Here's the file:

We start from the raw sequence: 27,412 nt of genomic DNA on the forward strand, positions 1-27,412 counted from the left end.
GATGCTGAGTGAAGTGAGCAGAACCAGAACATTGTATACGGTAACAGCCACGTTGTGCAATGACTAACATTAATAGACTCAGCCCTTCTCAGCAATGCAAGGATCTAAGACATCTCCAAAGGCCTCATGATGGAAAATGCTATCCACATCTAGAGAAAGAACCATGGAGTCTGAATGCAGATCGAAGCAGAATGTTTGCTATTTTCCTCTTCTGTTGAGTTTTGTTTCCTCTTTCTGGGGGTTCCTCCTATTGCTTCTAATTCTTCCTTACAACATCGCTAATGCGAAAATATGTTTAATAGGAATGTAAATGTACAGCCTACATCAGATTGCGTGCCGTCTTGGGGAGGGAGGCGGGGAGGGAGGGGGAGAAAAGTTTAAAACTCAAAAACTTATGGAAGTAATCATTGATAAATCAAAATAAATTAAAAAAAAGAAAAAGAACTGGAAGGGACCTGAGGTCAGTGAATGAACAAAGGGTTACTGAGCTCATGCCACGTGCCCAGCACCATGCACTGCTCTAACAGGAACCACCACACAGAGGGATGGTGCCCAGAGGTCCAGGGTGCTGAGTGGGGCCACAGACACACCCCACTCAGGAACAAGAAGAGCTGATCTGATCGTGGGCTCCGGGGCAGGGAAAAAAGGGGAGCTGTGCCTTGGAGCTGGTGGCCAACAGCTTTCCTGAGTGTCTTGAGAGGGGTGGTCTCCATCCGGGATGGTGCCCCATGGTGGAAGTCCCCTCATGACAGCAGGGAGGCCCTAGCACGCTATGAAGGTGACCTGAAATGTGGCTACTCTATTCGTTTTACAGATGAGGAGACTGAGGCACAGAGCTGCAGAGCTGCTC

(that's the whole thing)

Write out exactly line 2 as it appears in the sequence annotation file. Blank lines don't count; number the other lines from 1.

GATGCTGAGTGAAGTGAGCAGAACCAGAACATTGTATACGGTAACAGCCACGTTGTGCAATGACTAACATTAATAGACTCAGCCCTTCTCAGCAATGCAAGGATCTAAGACATCTCCAAAGGCCTCATGATGGAAAATGCTATCCACATCTAGAGAAAGAACCATGGAGTCTGAATGCAGATCGAAGCAGAATGTTTGCTATTTTCCTCTTCTGTTGAGTTTTGTTTCCTCTTTCTGGGGGTTCCTCCTATTGCTTCTAATTCTTCCTTACAACATCGCTAATGCGAAAATATGTTTAATAGGAATGTAAATGTACAGCCTACATCAGATTGCGTGCCGTCTTGGGGAGGGAGGCGGGGAGGGAGGGGGAGAAAAGTTTAAAACTCAAAAACTTATGGAAGTAATCATTGATAAATCAAAATAAATTAAAAAAAAGAAAAAGAACTGGAAGGGACCTGAGGTCAGTGAATGAACAAAGGGTTACTGAGCTCATGCCACGTGCCCAGCACCATGCACTGCTCTAACAGGAACCACCACACAGAGGGATGGTGCCCAGAGGTCCAGGGTGCTGAGTGGGGCCACAGACACACCCCACTCAGGAACAAGAAGAGCTGATCTGATCGTGGGCTCCGGGGCAGGGAAAAAAGGGGAGCTGTGCCTTGGAGCTGGTGGCCAACAGCTTTCCTGAGTGTCTTGAGAGGGGTGGTCTCCATCCGGGATGGTGCCCCATGGTGGAAGTCCCCTCATGACAGCAGGGAGGCCCTAGCACGCTATGAAGGTGACCTGAAATGTGGCTACTCTATTCGTTTTACAGATGAGGAGACTGAGGCACAGAGCTGCAGAGCTGCTC